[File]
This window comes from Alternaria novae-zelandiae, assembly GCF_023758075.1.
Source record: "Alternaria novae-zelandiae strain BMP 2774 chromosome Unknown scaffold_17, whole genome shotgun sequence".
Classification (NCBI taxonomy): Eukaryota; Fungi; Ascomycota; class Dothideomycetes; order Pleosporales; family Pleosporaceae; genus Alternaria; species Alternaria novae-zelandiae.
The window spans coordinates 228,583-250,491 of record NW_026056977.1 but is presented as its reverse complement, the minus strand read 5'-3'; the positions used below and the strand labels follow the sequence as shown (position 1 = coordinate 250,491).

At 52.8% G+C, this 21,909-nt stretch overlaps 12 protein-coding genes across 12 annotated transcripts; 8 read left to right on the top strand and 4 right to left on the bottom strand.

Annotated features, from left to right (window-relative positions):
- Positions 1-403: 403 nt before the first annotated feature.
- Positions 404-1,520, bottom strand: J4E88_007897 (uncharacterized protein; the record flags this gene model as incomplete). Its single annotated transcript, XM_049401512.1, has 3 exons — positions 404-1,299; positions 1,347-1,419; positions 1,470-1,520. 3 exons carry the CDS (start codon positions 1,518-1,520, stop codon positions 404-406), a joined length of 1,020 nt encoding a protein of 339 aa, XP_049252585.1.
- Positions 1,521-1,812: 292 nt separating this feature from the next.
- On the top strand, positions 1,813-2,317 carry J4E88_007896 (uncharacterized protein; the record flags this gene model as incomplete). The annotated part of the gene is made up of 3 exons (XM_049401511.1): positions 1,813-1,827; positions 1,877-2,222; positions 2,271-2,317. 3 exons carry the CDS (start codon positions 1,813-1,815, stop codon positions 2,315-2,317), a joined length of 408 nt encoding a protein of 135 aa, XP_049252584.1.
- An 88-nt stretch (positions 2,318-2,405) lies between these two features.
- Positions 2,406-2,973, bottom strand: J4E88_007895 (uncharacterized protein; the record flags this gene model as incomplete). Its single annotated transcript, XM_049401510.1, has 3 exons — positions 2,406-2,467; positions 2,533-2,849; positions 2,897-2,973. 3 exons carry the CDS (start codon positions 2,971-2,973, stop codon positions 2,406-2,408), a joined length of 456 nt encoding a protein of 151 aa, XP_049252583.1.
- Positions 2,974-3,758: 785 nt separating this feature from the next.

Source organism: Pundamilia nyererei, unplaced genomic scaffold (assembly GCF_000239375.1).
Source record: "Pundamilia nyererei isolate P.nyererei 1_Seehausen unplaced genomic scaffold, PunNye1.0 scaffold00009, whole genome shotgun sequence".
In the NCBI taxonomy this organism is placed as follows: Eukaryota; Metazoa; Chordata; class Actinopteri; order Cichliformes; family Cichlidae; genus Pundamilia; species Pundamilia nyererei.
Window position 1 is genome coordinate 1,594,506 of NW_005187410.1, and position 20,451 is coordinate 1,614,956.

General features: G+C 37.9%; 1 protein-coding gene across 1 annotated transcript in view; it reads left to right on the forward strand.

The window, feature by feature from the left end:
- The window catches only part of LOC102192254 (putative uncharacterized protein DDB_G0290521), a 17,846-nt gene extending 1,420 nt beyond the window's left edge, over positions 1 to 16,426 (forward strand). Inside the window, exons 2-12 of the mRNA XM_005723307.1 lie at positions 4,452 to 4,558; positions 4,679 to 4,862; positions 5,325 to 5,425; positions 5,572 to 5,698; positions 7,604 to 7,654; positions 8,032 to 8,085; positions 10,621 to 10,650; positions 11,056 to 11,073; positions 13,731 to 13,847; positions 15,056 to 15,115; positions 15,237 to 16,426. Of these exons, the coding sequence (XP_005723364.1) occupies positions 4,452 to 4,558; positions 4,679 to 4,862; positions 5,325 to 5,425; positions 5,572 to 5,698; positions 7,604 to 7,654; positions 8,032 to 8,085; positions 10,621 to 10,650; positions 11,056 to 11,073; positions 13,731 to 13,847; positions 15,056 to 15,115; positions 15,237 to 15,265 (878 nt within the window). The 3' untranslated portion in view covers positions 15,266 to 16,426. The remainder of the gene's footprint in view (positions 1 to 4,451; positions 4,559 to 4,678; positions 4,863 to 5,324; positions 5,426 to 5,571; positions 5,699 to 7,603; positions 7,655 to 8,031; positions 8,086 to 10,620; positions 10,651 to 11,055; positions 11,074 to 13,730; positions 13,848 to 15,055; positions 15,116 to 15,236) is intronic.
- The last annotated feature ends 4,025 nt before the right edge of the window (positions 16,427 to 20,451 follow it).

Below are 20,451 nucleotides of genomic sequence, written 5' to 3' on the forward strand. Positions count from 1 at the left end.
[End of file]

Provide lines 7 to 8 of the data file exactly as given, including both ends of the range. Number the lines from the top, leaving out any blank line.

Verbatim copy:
- Positions 1-403: 403 nt before the first annotated feature.
- Positions 404-1,520, bottom strand: J4E88_007897 (uncharacterized protein; the record flags this gene model as incomplete). Its single annotated transcript, XM_049401512.1, has 3 exons — positions 404-1,299; positions 1,347-1,419; positions 1,470-1,520. 3 exons carry the CDS (start codon positions 1,518-1,520, stop codon positions 404-406), a joined length of 1,020 nt encoding a protein of 339 aa, XP_049252585.1.